Loss Ficlet: Five Ways Jamie Fraser and Claire Beauchamp Break In Their New Home (Part 3.0: Windowsill)


This is the third in a series of five “the future Mr. and Mrs. James Fraser debacuh their new house” ficlets for @sassenachwaffles. The third location she picked was a windowsill. @kkruml as always deserves props for helping me clean this up. In this installment, she helped identify a certain creepy passage and I will forever be in her debt.

I promised this to @jack-andthestalk as her Saturday evening treat, and I’m delivering! GO ME.

In the timeline this is situated right after Shed (where they agree to buy the house) and before the handfasting/wedding ficlets. Part 1.0 (Stairs) is here and Part 2.0 (Washing Machine) is here.

Do I even need to say this is NSFW?

Five Ways Jamie Fraser and Claire Beauchamp Break In Their New Home
(Part 3.0: Windowsill)
Loss Ficlet
April 2018

I had woken in the night, uncomfortably warm.

The air in our room was thick and I was sticky with sweat from being curled against Jamie under too many blankets.

Extracting myself from Jamie’s embrace and slipping out from the bedding knotted around us, I carefully tucked the blankets back around him. With a quiet grunt, he burrowed his face down, fingers curling into the space where my body had been.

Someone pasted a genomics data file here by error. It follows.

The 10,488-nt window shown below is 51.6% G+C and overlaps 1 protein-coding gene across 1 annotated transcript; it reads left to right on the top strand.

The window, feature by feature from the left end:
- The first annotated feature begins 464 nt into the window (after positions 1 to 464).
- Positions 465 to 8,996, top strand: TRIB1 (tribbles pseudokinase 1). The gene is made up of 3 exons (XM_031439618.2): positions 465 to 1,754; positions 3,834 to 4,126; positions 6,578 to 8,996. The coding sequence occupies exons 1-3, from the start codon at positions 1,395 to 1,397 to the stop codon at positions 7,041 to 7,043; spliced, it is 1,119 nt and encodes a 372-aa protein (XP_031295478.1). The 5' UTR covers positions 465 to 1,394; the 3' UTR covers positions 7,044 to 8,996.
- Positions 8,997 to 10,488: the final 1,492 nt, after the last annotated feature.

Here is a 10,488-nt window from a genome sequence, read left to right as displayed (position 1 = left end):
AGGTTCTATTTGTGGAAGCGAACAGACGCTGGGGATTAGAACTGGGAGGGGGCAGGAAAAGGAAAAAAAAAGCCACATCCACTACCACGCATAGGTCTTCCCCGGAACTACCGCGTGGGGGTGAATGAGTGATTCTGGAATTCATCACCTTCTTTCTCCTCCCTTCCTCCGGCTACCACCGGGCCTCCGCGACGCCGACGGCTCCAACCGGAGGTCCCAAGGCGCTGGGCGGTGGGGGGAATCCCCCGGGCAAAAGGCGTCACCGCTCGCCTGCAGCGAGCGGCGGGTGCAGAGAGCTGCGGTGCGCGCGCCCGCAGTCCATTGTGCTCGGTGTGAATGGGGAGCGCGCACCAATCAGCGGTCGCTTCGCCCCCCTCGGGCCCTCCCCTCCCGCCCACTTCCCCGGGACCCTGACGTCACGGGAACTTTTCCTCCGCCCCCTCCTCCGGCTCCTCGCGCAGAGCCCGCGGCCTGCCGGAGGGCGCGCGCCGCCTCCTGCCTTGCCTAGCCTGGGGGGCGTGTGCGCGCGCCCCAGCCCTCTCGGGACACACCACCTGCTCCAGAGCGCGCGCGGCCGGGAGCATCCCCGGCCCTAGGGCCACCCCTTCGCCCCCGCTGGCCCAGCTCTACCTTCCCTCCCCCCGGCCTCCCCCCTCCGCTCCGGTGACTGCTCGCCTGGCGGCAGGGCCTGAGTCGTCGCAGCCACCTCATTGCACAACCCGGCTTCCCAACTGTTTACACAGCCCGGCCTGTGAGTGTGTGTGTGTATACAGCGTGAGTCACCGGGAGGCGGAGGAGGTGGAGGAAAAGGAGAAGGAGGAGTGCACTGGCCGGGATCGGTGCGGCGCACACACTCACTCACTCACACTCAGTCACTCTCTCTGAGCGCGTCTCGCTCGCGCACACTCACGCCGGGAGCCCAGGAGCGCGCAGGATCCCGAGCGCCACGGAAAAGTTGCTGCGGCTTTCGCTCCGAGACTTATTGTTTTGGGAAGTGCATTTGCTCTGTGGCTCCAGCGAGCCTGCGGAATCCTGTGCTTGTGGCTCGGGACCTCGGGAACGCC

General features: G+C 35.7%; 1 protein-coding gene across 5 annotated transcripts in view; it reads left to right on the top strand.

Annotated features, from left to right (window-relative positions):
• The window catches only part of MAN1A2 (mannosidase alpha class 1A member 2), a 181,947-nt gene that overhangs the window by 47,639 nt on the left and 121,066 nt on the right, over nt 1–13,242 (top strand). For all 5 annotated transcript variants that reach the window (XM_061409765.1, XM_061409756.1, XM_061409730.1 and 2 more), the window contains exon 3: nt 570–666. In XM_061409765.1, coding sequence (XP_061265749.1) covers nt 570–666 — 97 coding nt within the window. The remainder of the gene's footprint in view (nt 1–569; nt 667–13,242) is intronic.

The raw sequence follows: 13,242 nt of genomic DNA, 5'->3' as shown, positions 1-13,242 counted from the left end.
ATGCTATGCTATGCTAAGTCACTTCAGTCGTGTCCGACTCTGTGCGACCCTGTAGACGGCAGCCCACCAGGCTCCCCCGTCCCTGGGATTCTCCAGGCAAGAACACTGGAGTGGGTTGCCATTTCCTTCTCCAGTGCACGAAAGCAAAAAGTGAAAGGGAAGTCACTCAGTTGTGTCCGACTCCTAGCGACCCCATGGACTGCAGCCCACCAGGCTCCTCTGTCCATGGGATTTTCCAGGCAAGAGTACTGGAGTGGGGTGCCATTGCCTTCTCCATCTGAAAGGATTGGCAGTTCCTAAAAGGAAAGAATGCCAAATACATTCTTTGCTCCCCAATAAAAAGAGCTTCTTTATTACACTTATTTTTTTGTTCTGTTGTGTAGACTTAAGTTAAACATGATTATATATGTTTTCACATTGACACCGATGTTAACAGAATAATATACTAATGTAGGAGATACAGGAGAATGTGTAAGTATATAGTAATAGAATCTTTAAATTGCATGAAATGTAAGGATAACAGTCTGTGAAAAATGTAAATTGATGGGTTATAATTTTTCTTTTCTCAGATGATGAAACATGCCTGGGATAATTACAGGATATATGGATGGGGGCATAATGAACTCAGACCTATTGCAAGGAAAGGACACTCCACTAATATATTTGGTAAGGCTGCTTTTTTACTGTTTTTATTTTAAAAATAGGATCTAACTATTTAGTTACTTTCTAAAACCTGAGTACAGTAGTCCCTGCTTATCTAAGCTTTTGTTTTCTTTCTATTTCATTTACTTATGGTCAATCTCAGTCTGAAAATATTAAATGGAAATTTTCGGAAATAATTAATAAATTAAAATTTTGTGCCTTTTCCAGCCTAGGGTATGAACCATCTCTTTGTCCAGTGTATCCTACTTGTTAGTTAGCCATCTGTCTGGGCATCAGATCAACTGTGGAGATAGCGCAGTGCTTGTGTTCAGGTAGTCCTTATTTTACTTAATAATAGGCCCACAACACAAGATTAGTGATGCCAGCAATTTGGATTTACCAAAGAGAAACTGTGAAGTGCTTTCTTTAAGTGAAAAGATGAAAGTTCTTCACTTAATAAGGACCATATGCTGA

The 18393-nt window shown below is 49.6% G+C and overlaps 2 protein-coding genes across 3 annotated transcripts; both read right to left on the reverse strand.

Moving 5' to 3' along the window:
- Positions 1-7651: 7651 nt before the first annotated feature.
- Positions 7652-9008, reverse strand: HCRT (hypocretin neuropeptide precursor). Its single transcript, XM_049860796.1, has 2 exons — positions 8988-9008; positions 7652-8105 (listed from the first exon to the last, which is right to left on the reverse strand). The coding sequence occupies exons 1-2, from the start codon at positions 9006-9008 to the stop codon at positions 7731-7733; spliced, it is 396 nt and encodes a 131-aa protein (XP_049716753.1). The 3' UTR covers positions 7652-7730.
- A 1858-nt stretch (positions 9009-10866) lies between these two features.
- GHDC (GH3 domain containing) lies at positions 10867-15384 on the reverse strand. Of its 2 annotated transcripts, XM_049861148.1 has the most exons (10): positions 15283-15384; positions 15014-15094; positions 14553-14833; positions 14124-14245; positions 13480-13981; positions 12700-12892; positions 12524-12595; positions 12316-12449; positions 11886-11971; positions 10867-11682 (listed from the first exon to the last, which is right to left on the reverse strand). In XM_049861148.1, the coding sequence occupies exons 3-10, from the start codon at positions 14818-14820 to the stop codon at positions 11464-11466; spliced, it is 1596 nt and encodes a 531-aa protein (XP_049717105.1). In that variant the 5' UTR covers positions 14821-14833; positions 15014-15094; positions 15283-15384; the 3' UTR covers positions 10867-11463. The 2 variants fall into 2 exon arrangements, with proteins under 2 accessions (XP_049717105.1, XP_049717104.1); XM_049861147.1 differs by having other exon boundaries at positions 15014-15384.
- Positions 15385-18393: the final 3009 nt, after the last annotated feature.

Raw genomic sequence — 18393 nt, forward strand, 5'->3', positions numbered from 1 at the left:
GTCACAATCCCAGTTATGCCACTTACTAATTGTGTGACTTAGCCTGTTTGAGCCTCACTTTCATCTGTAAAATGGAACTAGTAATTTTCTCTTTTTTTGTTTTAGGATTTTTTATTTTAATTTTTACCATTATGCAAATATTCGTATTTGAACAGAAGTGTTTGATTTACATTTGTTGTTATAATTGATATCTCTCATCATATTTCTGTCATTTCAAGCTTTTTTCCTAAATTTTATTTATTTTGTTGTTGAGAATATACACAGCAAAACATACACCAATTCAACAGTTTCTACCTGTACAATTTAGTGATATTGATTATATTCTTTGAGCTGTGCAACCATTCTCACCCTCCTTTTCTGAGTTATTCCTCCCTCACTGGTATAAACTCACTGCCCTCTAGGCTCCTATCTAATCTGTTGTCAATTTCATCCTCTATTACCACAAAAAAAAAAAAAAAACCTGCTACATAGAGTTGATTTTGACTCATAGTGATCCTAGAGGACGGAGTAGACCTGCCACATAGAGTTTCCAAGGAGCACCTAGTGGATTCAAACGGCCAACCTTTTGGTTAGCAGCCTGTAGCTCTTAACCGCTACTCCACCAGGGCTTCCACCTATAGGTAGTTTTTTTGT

Opening our bedroom window, I breathed deeply and let the cool, damp air paint my skin a pre-midnight dark. With the chill in the early spring air, I cooled almost immediately.  A touch of breeze wicked away the sweat that had pricked up under the curtain of my hair. Skin dried and chilled, I balanced myself carefully on the broad window sill, drawing my legs up and crossing them in front of me.

I cast a look over my shoulder.  Jamie was sound asleep –– nothing more than a mound of slumbering muscle, breathing heavily under layers of bedding. Resting my head against the window pane, I kept my eyes on the sliver of his face that was visible under the duvet.

We had fallen asleep early. He had been called into work before dawn and arrived home late. Making dinner side-by-side, I had felt the tension fade out of him.  In its place rose a bred-in-the-bone weariness. It was an utter exhaustion that threatened to pull him under at any moment.  

With a voice at a low grumble, he told me about his day as he sliced onions. His fingers were sluggish near the blade in a way that made me want to snatch the knife from him, lest I end up trying to do some sort of kitchen table sutures to close up an errant thumb or forefinger.

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